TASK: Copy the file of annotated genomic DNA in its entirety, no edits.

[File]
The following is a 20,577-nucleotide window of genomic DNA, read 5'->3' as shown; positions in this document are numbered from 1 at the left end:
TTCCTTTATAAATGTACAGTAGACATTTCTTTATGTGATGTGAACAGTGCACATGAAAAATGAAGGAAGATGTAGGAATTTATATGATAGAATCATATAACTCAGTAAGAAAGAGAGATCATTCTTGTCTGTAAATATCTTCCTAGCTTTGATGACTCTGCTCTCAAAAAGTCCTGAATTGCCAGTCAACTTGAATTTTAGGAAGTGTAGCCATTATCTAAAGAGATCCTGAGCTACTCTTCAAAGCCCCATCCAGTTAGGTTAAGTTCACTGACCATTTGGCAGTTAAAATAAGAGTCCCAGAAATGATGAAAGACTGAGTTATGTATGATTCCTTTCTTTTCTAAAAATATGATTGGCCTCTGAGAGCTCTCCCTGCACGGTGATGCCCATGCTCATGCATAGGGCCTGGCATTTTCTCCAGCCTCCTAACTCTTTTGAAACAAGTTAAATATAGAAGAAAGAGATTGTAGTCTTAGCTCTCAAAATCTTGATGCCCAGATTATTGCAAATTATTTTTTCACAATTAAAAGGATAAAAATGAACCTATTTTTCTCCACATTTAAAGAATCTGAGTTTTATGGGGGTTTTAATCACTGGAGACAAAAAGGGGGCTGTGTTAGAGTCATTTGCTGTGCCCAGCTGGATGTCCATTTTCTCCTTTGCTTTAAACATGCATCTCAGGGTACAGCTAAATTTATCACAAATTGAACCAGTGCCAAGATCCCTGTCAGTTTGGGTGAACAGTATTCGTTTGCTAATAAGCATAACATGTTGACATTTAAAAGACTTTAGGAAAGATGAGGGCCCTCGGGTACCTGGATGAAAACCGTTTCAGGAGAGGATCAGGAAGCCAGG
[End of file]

The following is a 20,577-nucleotide window of genomic DNA, read 5'->3' as shown; positions in this document are numbered from 1 at the left end:
TTCCTTTATAAATGTACAGTAGACATTTCTTTATGTGATGTGAACAGTGCACATGAAAAATGAAGGAAGATGTAGGAATTTATATGATAGAATCATATAACTCAGTAAGAAAGAGAGATCATTCTTGTCTGTAAATATCTTCCTAGCTTTGATGACTCTGCTCTCAAAAAGTCCTGAATTGCCAGTCAACTTGAATTTTAGGAAGTGTAGCCATTATCTAAAGAGATCCTGAGCTACTCTTCAAAGCCCCATCCAGTTAGGTTAAGTTCACTGACCATTTGGCAGTTAAAATAAGAGTCCCAGAAATGATGAAAGACTGAGTTATGTATGATTCCTTTCTTTTCTAAAAATATGATTGGCCTCTGAGAGCTCTCCCTGCACGGTGATGCCCATGCTCATGCATAGGGCCTGGCATTTTCTCCAGCCTCCTAACTCTTTTGAAACAAGTTAAATATAGAAGAAAGAGATTGTAGTCTTAGCTCTCAAAATCTTGATGCCCAGATTATTGCAAATTATTTTTTCACAATTAAAAGGATAAAAATGAACCTATTTTTCTCCACATTTAAAGAATCTGAGTTTTATGGGGGTTTTAATCACTGGAGACAAAAAGGGGGCTGTGTTAGAGTCATTTGCTGTGCCCAGCTGGATGTCCATTTTCTCCTTTGCTTTAAACATGCATCTCAGGGTACAGCTAAATTTATCACAAATTGAACCAGTGCCAAGATCCCTGTCAGTTTGGGTGAACAGTATTCGTTTGCTAATAAGCATAACATGTTGACATTTAAAAGACTTTAGGAAAGATGAGGGCCCTCGGGTACCTGGATGAAAACCGTTTCAGGAGAGGATCAGGAAGCCAGG